Café: Who came up with the idea for the marvelous rooftop sequences in Dracula Has Risen from the Grave?

On the rooftops in Dracula Has Risen
from the Grave
.
VC: I think it was in the script and the sets were absolutely extraordinary. Of course, the only way my character could get from her house to see her boyfriend was to go across the rooftops, so people wouldn't see her as they walked through the street. The sets didn't look very high. As you're on the ground looking up, you think: "Oh, that's not bad. " But then when you were up there, looking down, it seemed an awful lot higher--but I enjoyed doing those scenes.

Café: Were there any particular challenges for the actors?

VC: The only setting I was really nervous about was when I was being carried up to the castle on that mountain. It was in the studio. Christopher's (Lee) stunt double, Eddie Powell, carried me and my head was hanging over the precipice. I was very well aware of this and I was trying not to stiffen up in Eddie's arms to make it difficult. That one did make me nervous. Another thing that made me nervous was careening through the woods at the top of that carriage trying not to fall off. I gripped the bar on the coach tightly with my hands. None of it was perilous, of course. They didn't put us in any danger.

Café: You co-starred with Hammer's two biggest stars: Christopher Lee and Peter Cushing. What was it like working with them?

The scene where Christopher Lee
provided the "eye line."
VC: It was a joy. You make assumptions about people and I found how wrong I was. I expected Christopher to be a very aristocratic, rather aloof, dignified man. I was a bit afraid to approach him, but I found him to be the exact opposite. He was very approachable. He was not aloof. He is very dignified. He's got such an aristocratic air and look about him, but he was so kind and so thoughtful in every thing that we did together. He discussed things with me. He asked if I liked the thought of doing something a certain way. I must have thought he was very nice, because I asked him if he would sit for a portrait and he agreed to do so. In thirty-five minutes, I did a sketch of him. He has a lovely, dignified face. That shows you how relaxed I was around him. He gave me an eye line, too, during the filming of Dracula Has Risen from the Grave and I'll never forget that. I was supposed to be looking up, having been thrown to the ground and kidnapped by the lady in the pub. I was to look up and see Dracula and (director) Freddie Francis held up his hand behind the camera and said: "This is your eye line." And then this beautiful voice said: "No, Freddie, I will be her eye line." And Christopher stood right there and he acted off camera as if he was on camera. He gave me all the impetus and input into my reaction. I've never forgotten that. I have always been so very grateful. That moment, I felt true fear. You can't act to a hand. That shows the kind, thoughtful man that Christopher Lee really is.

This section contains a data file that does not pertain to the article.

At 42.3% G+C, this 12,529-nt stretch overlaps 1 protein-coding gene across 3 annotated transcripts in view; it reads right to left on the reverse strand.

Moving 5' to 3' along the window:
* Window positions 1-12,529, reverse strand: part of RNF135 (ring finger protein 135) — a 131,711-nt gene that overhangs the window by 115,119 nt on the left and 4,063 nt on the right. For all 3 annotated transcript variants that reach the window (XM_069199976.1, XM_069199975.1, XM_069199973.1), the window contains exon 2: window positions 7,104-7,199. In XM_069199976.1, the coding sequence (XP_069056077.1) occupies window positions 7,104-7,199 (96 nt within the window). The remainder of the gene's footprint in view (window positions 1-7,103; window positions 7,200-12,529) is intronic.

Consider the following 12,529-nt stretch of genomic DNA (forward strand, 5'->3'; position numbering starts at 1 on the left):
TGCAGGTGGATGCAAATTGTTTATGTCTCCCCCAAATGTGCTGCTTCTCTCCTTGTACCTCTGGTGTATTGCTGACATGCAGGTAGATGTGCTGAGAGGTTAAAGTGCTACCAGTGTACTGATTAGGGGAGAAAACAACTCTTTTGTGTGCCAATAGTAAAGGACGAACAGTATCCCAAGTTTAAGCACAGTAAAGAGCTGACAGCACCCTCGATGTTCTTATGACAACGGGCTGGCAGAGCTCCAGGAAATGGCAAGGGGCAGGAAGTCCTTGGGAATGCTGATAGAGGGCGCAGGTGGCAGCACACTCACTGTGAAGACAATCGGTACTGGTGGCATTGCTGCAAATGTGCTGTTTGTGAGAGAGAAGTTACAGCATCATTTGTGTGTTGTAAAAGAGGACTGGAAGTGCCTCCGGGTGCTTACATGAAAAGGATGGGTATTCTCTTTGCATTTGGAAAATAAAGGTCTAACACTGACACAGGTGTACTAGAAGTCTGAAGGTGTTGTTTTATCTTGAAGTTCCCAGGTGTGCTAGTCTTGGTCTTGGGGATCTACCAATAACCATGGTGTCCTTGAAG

Café: What about Peter Cushing? I know you're a big fan of his.

Veronica with Peter Cushing.
VC: Everybody is. Every convention I go to, I'm asked about Peter. People wish they could have met him or they were lucky to have once met him. Peter was a sweet, lovely man to work with. I even introduced him to my parents. It's impossible not to love Peter. He was one of the kindest, most sensitive people I have ever met in my life. He got me through that awful rape scene that was thrown into Frankenstein Must Be Destroyed. We worked on that together and he resolved the problems as best he possibly could. Anyway, that's another story.

Café: One of the best sequences in any Hammer film is in Frankenstein Must Be Destroyed, when the water pipe bursts in the garden and exposes a corpse. How did you prepare for this scene?

Drenched in water for perhaps
the second time.
VC:  I didn't really. I knew what was going to happen. The fire department was there. I had to run in completely dressed and dry and just go through it. And, of course, when the force of that water hits you, it takes your breath away and you just take it from there. But George Pravda (Dr. Brandt) had to be put on a board with ropes to help me pull him. I didn't have the strength to pull him out of that mud. I had gotten so cold that I had to go to Roger Moore's dressing room. His dressing room had the deepest bath in it. He was away filming so I was allowed to soak in the bath to get my my body temperature back up because I was so very cold. I thought my teeth were going to break, they were shattering so hard. When I had to do the scene where I was screaming at my poor neighbor, they had to water me down with a watering can. I said: "Well, I hope you've made it warm water." "No, that's not a good idea," they said. "It has to be cold, because otherwise you'd just get even colder." I thought they were lying...that is so not true. Anyway, the water was just as cold the second time. You just have to laugh at these things.